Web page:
Distinguished cybersecurity career leads to a Presidential Rank Award

This fed has a long career as an engineer and cyber security practitioner for the Navy and Marine Corps. He reached the Senior Executive Service years ago. Now ...

This fed has a long career as an engineer and cyber security practitioner for the Navy and Marine Corps. He reached the Senior Executive Service years ago. Now he’s on the civilian side of government, as the chief information security officer for the Homeland Security Department. The Federal Drive with Tom Temin  talked with this latest recipient of a Presidential Rank Award, Ken Bible.

Interview Transcript: 

Tom Temin And I still think of you as the Marine Corps chief information security officer, because you were there so long.

Ken Bible But that’s not a bad thing.

Tom Temin But now you’re at DHS. Well, I guess my first question is, what did they tell you got this award for?

Ken Bible Well I hope it recognizes the continuous or continued service that I’ve had as an executive. You mentioned the Marine Corps contributions or the time that I spent in the Pentagon and really working through the network modernization plan for the Marine Corps, some of the investments that I championed and resilient communications as we were coming out of the land wars and moving into more maritime expeditionary and the tactical cloud, really being a champion for the tactical edge and deployment of cloud technology. But in DHS, I came over in January 2021, which, right as the scope of the SolarWinds incident was really being realized. And I think the focus within DHS was the leadership that I had in the recovery effort and really enduring types of things that we’ve been able to put in place as a result of thinking about that recovery. So things like our need to be able to prioritize cybersecurity investments. So we develop a unified cybersecurity maturity model, which allowed us to look at ourselves at a program component and as a department level in terms of our cybersecurity maturity, and prioritize investments that we’re making. Importantly, to thinking about supply chain risk management, which is really at the heart of what happened in SolarWinds and really catalyzing some discussion about how would we assess our vendors who build systems for us or that provide services for us? So that’s translated into a cyber hygiene assessment that was part of the Secretary’s priority on using our contracting authority to build up American cyber security posture and industry. I think that’s been very profound and impactful. So I’m very proud of that work. And then third, just how we look at ourselves in different ways. So launching the hack, DHS initiatives that we put in place to be able to debug bounties, to bring external researchers in, to look at our systems. And as CIO [Eric] Hysen says, the cheapest insurance you can buy, because now you’re leveraging the power of the external researcher to see what might have been missed when a program was being developed.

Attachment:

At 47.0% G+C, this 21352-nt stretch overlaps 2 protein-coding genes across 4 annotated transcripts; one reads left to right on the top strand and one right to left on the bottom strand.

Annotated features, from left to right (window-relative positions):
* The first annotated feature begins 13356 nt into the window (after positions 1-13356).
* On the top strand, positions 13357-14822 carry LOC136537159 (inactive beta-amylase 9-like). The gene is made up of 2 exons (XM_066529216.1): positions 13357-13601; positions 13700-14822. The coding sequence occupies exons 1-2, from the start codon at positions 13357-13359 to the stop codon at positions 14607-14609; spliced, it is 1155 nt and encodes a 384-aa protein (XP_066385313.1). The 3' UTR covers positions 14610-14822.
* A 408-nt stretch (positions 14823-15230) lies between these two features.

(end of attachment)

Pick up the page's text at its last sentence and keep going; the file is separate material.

Tom Temin All right. And so that implies then, that for all of the stories over the years of cybersecurity breaches, all of the policies released, the laws issued. There is progress in cybersecurity for the federal government.

Ken Bible I think so, yes. The challenge we have, as probably others have talked about, is that we keep on shouting that we need more money for cybersecurity, but we have very few objective ways of measuring whether we actually got what we paid for. And that was really to me, I can’t guarantee that a breach isn’t going to happen, but what I can do is focus the investments that’s being made so that I optimize my chances that I’m going to avoid that breach. Or if I do have a breach, I can contain it rapidly and avoid the loss of data.